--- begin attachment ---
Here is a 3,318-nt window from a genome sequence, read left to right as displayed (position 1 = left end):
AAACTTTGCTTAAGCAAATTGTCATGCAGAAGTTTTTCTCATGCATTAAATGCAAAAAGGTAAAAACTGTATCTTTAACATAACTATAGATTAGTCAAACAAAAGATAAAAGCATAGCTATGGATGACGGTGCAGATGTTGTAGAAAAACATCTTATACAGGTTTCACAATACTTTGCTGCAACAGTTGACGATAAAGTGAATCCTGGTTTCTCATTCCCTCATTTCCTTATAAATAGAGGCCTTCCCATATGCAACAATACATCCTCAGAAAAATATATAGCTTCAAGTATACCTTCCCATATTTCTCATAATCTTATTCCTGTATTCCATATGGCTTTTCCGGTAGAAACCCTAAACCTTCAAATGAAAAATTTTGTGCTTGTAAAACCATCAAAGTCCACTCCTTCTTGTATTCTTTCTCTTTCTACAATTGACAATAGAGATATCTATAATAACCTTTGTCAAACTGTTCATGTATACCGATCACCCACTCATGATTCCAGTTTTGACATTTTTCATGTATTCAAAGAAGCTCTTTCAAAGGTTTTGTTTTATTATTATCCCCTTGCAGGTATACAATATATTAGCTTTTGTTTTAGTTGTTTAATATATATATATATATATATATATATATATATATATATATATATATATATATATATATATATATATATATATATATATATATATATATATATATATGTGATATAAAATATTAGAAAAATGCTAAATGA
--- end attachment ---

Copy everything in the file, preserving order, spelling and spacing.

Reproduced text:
Here is a 3,318-nt window from a genome sequence, read left to right as displayed (position 1 = left end):
AAACTTTGCTTAAGCAAATTGTCATGCAGAAGTTTTTCTCATGCATTAAATGCAAAAAGGTAAAAACTGTATCTTTAACATAACTATAGATTAGTCAAACAAAAGATAAAAGCATAGCTATGGATGACGGTGCAGATGTTGTAGAAAAACATCTTATACAGGTTTCACAATACTTTGCTGCAACAGTTGACGATAAAGTGAATCCTGGTTTCTCATTCCCTCATTTCCTTATAAATAGAGGCCTTCCCATATGCAACAATACATCCTCAGAAAAATATATAGCTTCAAGTATACCTTCCCATATTTCTCATAATCTTATTCCTGTATTCCATATGGCTTTTCCGGTAGAAACCCTAAACCTTCAAATGAAAAATTTTGTGCTTGTAAAACCATCAAAGTCCACTCCTTCTTGTATTCTTTCTCTTTCTACAATTGACAATAGAGATATCTATAATAACCTTTGTCAAACTGTTCATGTATACCGATCACCCACTCATGATTCCAGTTTTGACATTTTTCATGTATTCAAAGAAGCTCTTTCAAAGGTTTTGTTTTATTATTATCCCCTTGCAGGTATACAATATATTAGCTTTTGTTTTAGTTGTTTAATATATATATATATATATATATATATATATATATATATATATATATATATATATATATATATATATATATATATATATATATATATATATATATATGTGATATAAAATATTAGAAAAATGCTAAATGA